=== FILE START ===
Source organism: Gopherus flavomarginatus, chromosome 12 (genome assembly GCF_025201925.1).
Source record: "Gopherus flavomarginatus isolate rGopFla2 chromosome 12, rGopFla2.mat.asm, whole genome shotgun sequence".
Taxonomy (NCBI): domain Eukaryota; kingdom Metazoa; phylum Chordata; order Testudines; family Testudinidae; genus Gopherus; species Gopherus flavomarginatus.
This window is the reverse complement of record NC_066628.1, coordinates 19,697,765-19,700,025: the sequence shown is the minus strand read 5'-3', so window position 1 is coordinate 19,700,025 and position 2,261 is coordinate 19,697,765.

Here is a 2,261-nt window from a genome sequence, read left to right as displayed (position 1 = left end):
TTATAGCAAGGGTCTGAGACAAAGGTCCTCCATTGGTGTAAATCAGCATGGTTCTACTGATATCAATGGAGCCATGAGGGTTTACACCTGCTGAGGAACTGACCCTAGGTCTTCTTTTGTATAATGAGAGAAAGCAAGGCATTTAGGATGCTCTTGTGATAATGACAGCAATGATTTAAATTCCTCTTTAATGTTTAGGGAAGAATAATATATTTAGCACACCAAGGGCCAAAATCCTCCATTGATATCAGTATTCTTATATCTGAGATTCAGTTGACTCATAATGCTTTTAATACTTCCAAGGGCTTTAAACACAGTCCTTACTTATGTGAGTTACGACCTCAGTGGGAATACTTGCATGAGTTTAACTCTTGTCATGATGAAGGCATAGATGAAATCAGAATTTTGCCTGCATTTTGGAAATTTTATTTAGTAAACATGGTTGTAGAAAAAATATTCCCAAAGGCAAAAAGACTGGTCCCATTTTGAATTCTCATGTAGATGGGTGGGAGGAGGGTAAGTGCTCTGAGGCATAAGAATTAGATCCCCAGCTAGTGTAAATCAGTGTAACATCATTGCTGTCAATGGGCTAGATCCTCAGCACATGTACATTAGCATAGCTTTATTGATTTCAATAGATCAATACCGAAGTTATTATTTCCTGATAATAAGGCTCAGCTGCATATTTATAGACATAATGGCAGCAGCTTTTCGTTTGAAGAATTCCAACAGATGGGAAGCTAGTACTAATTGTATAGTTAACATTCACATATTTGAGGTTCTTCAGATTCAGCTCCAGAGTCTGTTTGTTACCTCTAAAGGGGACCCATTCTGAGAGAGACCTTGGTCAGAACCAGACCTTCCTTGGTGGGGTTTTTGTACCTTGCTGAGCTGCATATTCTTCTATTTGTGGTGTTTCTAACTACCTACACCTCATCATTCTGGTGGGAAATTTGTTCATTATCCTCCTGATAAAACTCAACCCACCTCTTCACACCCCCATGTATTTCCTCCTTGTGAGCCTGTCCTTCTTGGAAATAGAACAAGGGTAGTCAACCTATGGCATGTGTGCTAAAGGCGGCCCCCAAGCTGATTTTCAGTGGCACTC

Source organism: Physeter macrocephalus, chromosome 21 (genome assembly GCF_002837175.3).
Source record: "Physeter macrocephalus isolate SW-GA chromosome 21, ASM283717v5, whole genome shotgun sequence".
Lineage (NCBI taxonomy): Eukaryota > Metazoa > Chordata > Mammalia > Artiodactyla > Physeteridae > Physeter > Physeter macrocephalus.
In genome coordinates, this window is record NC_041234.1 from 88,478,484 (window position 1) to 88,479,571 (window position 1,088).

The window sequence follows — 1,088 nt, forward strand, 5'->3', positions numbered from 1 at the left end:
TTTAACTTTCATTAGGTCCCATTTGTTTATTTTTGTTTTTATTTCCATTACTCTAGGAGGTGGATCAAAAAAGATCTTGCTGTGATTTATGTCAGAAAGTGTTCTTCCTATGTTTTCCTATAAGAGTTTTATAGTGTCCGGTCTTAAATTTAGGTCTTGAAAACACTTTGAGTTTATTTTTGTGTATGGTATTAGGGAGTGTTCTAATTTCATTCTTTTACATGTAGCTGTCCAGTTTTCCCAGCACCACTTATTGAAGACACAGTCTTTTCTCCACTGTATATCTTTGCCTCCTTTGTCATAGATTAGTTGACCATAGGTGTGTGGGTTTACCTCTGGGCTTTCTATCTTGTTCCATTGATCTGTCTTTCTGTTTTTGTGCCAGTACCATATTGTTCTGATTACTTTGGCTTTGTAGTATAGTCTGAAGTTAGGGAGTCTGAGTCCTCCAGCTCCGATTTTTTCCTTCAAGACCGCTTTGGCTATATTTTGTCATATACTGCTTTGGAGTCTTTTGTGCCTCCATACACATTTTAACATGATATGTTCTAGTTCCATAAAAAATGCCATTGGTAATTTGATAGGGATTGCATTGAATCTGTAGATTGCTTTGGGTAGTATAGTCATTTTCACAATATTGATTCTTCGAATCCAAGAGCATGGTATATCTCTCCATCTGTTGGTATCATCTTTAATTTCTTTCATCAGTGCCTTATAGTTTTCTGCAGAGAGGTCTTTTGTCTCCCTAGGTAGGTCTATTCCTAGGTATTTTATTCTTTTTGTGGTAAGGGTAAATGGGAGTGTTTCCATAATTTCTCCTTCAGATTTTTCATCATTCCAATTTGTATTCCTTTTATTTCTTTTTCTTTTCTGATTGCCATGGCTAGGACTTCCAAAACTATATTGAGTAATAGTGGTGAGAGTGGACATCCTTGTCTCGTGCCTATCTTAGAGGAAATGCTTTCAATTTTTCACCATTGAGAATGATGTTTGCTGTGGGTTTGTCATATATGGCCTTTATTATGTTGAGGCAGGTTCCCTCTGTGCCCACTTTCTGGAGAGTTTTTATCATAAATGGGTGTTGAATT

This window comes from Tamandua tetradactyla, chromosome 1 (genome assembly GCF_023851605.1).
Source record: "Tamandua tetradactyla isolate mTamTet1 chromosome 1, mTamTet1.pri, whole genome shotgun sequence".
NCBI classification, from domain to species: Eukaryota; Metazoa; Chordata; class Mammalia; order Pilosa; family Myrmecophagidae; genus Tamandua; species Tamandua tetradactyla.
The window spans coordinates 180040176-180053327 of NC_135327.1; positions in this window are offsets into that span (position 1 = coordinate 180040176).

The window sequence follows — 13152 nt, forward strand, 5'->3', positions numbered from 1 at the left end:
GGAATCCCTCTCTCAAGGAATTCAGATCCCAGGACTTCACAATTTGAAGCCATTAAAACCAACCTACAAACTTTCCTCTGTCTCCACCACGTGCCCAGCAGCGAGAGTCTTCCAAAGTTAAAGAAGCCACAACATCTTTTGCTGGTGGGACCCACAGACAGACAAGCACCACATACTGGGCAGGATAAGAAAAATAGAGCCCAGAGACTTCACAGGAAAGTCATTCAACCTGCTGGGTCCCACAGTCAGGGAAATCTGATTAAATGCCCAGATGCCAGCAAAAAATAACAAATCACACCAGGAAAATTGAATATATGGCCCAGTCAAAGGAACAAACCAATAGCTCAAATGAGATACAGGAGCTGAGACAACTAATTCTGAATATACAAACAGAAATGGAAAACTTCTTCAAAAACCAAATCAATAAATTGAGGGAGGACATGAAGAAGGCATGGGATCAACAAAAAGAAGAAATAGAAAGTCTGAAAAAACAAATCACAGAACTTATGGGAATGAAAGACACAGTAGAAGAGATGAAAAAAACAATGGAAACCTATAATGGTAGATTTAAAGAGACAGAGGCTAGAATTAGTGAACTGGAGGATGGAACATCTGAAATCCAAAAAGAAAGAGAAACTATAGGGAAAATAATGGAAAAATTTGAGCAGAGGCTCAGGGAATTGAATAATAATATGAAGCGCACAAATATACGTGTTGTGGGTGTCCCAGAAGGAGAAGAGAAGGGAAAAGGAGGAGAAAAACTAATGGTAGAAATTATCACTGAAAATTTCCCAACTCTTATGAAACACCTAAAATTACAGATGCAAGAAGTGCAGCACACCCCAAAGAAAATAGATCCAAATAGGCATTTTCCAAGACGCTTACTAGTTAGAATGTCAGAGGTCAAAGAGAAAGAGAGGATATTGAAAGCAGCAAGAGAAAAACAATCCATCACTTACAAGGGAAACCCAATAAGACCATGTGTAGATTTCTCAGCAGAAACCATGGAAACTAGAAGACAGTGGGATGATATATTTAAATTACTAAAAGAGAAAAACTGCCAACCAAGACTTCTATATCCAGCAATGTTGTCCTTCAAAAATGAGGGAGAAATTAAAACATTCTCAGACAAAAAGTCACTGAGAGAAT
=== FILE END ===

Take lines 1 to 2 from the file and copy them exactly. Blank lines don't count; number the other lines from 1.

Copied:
Source organism: Gopherus flavomarginatus, chromosome 12 (genome assembly GCF_025201925.1).
Source record: "Gopherus flavomarginatus isolate rGopFla2 chromosome 12, rGopFla2.mat.asm, whole genome shotgun sequence".